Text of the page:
18. My mother was telling me today at work, that people complained about "Remembrance Day". They consider it a federalist holiday She works for Margaret Bourgeois school board. I honestly have no clue how some people can be so stupid. I just wish those people would get fired from their jobs. They shouldn't have a right to work for the government or be teaching. Goes to show how dumb some people are in the education system. If these people don't want to remember family members or their friends for what they have done. They shouldn't be part of this society and go live somewhere else. There is a few other choice words I would love to say, but I have to keep this civilized.
  19. Pas de Camion à Déchets dans le QDS Source: Spacing Montreal There aren’t going to be any dump trucks blocking up the streets in Montreal’s new Quartier des Spectacles. Last Wednesday, the City approved a proposition to replace public trash cans with receptacles for garbage, recyclables and compostables, all hooked up to an vacuum-powered collection system. Waste placed in each receptacle would be sucked into a network of underground tubes and transported to a central processing location (possibly located in Place Desjardins). At first glance, this system may seem unduly costly and invasive, not to mention energy intensive. But since the streets in the QDS are already slotted to be ripped up in order to replace ageing sewers, aqueducts and power-lines, throwing in the waste-collection system will only cost an additional $8.2 million (according to a planner who worked on the proposal). Under the new system, garbage collection in the neighborhood would rely on electricity rather than fossil fuels, which may not be a bad idea given the cost and environmental impacts of burning fuel. Most importantly, the new garbage collection system would also apply to residents and businesses located in the Quartier des Spectacles. For instance, the restaurants in Place Desjardins would be able to be compost food scraps, saving several hundred tons of waste from landfills each year. Although Montreal is behind cities like Toronto who offer composting for household waste, this initiative would be the first in North America to offer composting on the public domain and for businesses. ENVAC, the European company that engineers these systems worldwide, built their first trash-vacuuming system in Stockholm in 1961 and it is still in operation (it has an expected lifespan of about 50 years, although that is probably standard for sewers and other infrastructure). Teaching the hoards of drunken festival-goers and clueless tourists to sort trash from recyclables and organic waste is a challenge for the future…
  20. Highway/Freeway - 6-8 lanes (both ways) Roads/Blvd/Ave - 4 lanes (both ways) Would probably takes 25-50 years to fix everything on the island of Montreal. Also overhaul the metro system, like one person invisioned for 2100. If not that atleast a monorail system between the airport and the financial district. Thats all I can think of for the transportation bit It's true we need to expand our highways wider because even back in 50's/60's we had problems with congestion. Hopefully with doubling the lanes we might be able to cut down on congestion. Also have the city of Montreal, Quebec and Canadian government help pay for doubling the bus and metro cars to run 24/7 and split waiting times in 1/2.
  21. http://opinion.financialpost.com/2011/08/23/light-rail-disease/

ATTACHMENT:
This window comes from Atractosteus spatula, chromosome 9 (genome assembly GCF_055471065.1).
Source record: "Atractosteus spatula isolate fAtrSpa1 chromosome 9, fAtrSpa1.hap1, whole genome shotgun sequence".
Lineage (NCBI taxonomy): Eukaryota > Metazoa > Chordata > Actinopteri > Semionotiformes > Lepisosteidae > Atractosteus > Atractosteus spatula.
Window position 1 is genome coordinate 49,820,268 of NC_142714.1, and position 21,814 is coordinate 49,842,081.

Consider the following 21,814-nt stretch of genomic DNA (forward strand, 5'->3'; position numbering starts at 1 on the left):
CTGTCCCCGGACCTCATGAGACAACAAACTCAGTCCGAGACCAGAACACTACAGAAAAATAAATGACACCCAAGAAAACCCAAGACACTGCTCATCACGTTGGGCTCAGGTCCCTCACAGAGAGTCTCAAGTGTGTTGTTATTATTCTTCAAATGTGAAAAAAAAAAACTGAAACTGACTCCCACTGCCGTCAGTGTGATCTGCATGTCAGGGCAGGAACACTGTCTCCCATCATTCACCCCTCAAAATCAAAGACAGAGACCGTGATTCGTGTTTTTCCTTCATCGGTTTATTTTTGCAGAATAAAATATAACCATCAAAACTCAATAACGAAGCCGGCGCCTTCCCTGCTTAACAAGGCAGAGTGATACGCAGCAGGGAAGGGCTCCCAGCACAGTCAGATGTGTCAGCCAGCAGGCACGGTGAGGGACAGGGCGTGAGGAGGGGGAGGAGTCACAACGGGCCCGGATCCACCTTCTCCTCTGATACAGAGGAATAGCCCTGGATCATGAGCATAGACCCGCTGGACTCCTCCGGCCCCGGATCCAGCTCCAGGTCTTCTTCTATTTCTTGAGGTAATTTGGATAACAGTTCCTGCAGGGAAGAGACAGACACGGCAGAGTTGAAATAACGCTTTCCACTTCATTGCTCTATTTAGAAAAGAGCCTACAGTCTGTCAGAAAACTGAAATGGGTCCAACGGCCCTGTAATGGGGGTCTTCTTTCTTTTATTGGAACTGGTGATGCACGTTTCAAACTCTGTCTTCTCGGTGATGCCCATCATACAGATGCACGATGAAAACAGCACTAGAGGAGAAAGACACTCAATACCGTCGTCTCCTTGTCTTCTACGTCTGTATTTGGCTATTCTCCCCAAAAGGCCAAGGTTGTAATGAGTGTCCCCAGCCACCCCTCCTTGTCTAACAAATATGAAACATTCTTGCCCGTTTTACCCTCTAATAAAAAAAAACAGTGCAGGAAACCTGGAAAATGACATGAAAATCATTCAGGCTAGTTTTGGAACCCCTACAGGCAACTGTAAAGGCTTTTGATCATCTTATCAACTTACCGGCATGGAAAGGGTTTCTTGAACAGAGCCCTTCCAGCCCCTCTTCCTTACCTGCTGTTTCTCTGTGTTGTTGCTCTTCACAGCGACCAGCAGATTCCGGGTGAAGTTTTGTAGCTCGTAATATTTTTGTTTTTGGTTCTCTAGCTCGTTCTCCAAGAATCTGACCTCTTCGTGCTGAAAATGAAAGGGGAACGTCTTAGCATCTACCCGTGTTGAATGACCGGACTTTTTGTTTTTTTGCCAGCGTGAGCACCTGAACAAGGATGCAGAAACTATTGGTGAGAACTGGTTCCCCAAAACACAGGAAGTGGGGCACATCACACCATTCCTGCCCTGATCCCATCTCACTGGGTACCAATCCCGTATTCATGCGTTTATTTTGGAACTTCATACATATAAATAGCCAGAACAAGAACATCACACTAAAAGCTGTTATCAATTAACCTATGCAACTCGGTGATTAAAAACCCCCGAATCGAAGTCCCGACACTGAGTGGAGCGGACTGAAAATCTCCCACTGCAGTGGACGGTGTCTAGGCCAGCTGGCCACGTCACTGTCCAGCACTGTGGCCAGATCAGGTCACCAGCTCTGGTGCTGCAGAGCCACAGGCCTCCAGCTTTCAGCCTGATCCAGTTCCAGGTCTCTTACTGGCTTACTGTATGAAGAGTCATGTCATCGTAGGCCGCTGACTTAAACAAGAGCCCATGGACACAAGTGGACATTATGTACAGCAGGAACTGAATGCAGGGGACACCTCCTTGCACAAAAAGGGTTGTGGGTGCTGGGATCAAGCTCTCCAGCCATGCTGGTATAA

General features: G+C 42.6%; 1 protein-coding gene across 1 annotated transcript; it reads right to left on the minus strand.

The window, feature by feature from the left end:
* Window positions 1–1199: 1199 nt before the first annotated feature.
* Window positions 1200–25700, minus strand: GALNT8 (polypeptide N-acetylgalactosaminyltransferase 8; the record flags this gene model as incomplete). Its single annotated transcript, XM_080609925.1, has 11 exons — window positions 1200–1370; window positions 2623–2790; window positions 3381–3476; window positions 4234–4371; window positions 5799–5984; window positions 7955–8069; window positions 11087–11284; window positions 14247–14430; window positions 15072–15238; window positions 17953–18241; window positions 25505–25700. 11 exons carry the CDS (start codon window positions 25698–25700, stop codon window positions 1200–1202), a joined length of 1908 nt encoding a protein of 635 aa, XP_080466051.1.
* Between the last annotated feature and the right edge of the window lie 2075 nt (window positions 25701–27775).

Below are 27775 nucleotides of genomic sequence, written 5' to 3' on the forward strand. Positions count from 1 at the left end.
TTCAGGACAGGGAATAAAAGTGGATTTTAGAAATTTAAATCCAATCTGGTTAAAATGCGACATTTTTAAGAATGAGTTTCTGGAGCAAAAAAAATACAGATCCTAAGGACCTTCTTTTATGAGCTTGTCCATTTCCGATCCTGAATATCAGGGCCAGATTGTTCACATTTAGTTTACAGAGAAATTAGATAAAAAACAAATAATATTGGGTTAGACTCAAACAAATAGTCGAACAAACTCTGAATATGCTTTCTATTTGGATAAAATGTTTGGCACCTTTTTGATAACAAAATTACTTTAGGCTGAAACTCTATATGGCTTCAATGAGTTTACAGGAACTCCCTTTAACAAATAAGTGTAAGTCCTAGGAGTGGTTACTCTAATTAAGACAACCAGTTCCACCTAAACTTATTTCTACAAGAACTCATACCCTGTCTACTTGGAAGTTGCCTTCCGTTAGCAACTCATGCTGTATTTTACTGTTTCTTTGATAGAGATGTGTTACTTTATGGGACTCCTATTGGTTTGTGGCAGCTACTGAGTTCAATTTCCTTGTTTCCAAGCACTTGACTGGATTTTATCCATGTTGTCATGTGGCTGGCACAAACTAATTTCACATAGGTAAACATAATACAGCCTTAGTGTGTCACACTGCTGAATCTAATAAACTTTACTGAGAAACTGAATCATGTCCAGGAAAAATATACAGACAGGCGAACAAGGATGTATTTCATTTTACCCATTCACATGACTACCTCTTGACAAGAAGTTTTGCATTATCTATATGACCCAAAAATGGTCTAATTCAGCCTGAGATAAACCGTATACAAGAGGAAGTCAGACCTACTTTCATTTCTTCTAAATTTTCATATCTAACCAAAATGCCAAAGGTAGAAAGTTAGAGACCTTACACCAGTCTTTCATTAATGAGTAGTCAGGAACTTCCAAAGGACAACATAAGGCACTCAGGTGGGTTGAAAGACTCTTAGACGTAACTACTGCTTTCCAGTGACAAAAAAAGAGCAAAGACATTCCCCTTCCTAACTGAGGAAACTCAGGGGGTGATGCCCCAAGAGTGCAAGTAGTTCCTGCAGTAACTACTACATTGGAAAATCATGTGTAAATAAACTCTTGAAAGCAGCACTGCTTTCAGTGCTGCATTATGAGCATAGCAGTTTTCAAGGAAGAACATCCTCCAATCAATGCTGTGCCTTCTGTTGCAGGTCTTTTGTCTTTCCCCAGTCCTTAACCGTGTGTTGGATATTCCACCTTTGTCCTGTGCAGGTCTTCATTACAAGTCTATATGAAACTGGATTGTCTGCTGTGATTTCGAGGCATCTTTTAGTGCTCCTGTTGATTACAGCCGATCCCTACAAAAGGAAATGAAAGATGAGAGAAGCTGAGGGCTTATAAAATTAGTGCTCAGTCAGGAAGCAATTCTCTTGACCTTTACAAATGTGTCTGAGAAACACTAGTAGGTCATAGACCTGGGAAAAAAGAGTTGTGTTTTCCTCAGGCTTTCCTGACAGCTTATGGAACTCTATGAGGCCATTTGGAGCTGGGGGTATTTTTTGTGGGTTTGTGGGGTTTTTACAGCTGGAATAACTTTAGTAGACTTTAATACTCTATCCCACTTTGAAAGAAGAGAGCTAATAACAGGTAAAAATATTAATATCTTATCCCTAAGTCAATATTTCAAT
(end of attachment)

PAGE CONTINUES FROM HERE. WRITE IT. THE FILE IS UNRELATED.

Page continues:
22. Cette camera deviens une serieuse candidate pour etre ma prochaine caméra si Canon ne sorta pas la 5D v2. ------------------------------------------------------ The world’s fastest D-SLR – remastered EOS-1D Mark III: The new benchmark Canon today sets new standards for professional photography with the launch of the EOS-1D Mark III. Delivering 10 frames per second at 10.1 Megapixels for a maximum burst of 110 Large JPEG images (30 in RAW), the EOS-1D Mark III replaces the EOS-1D Mark II N as the world’s fastest digital SLR. Dual “DIGIC III” processors drive the camera’s high speed, high resolution performance, and bring 14-bit image processing to the EOS series for the first time. A ground-up redesign introduces a host of new features and advancements to Canon’s flagship EOS-1 series, including a 3.0” LCD with Live View mode, EOS Integrated Cleaning System, new auto focus system with 19 cross-type sensors, and 63-zone exposure metering. The camera’s APS-H size (28.1 x 18.7 mm) CMOS sensor enables a wider 100-3200 ISO range as standard, expandable to L:50 and H:6400. “The EOS-1D Mark III represents a complete reappraisal of everything Canon has learned over the past 20 years of EOS development,” said Tsunemasa Ohara, Senior General Manager, Camera Development Center, Canon Inc. “In building this camera, we started with a blank canvas. Every facet of the photographic process has been refined, every design decision re-evaluated to bring us to this point: a camera that combines familiar EOS ergonomics with a vastly enhanced specification. Our engineers are overjoyed with the result.” Key features 10.1 Megapixel APS-H CMOS sensor 10 fps continuous shooting for up to 110 frames Dual “DIGIC III” processors New auto focus system with 19 cross type sensors EOS Integrated Cleaning System ISO 3200 (expandable to H:6400) 3.0” LCD with Live View mode Wider, brighter viewfinder Picture Style1 The choice of professionals The EOS-1D line has enjoyed massive popularity among the world’s leading sports, reportage and wildlife photographers, with international wire agencies AFP, Getty and Reuters choosing Canon for their photographers. “The people at Canon are great to work with because they listen to photographers. It’s their attention to detail and the pace of innovation that makes EOS the system of choice,” explained Stephen Munday, Director of Operations – Editorial, Getty Images. Exceptional image quality Canon’s dual “DIGIC III” processors deliver unprecedented levels of speed, responsiveness and image quality. Ready to shoot within 0.2 seconds of power on, the EOS-1D Mark III can capture and process over 100 Megapixels of image data per second, rapidly clearing the image buffer to allow up to 110 frames in one burst. Images are processed at 14 bits for a total colour depth of up to 16,384 tones per pixel, compared to 4,096 tones from 12 bit images. The third generation CMOS sensor incorporates a new pixel design that works together with on-chip noise reduction circuitry to ensure high image quality at ISO 3200. The option to expand to H:6400 will benefit professionals working in news and sports locations where the use of flash is not permitted or desired. Greater precision, more control Canon has redesigned its auto focus system to include 19 cross-type sensors with sensitivity up to f/2.8, spread out across the AF area to better accommodate off-centre subjects. An additional 26 AF assist points are used to aid AF tracking for improved accuracy. Responding to professional photographer requests, a dedicated AF button on the back of the camera allows users to instantly switch auto focus on or off while keeping their eye on the viewfinder. The viewfinder is now brighter and offers a wider angle of view. The camera’s new 63-zone metering system gives photographers greater level of control over exposure. New LCD with Live View The bright 3.0” LCD monitor provides 230K pixels resolution for precise framing and reviewing of shots. New to EOS, Live View mode enables photographers to frame without having to look through the viewfinder – particularly useful for shooting from awkward positions. The menu system on the EOS-1D Mark III has been completely redesigned to take advantage of the LCD size – menus are easier to read and use. A choice of 57 custom functions gives photographers more options for customising camera settings to their daily working requirements. A new My Menu option allows photographers to store frequently used settings on a separate menu for faster access. Settings for new accessories such as the Speedlite 580EX II and Wireless File Transmitter WFT-E2 – also released today – can be controlled directly from the LCD. Total reliability The EOS-1D Mark III incorporates a range of practical enhancements for the working photographer. Shutter durability has been increased by 50% to 300,000 cycles. The body is protected by a magnesium alloy casing with dust and moisture resistant seals. The EOS Integrated Cleaning System provides further reliability by reducing sensor dust, minimising the need for manual cleaning on assignment. To avoid corruption of captured images, a warning appears on the LCD and an alarm sounds if the memory card door is opened while images are still being written. Interfaces include video out (for display in both NTSC and PAL formats) and USB 2.0. Compatibility and accessories Canon is marking today’s launch with the release of several additions to the professional EOS system: EF 16-35mm f/2.8L II USM – A fast, ultra wide-angle zoom lens delivering exceptional image quality throughout the aperture range. Speedlite 580EX II – An update of the Speedlite 580EX that offers weather resistance when attached to the EOS-1D Mark III. Wireless File Transmitter WFT-E2 – Smaller, lighter and more versatile than its predecessor, the WFT-E2 speeds up workflows by allowing photographers to transmit images wirelessly during the shoot. Original Data Security Kit OSK-E3 – Verifies the authenticity of images taken with the camera and supports image encryption for additional security. Software The EOS-1D Mark III is supplied with a comprehensive software suite to help the photographer’s workflow. This includes Digital Photo Professional (DPP), a powerful RAW converter that provides complete RAW image processing control. DPP integrates with cameras features such as the Dust Delete Data and Picture Style. The camera also comes with EOS Utility, ImageBrowser/Zoom Browser and Photostitch.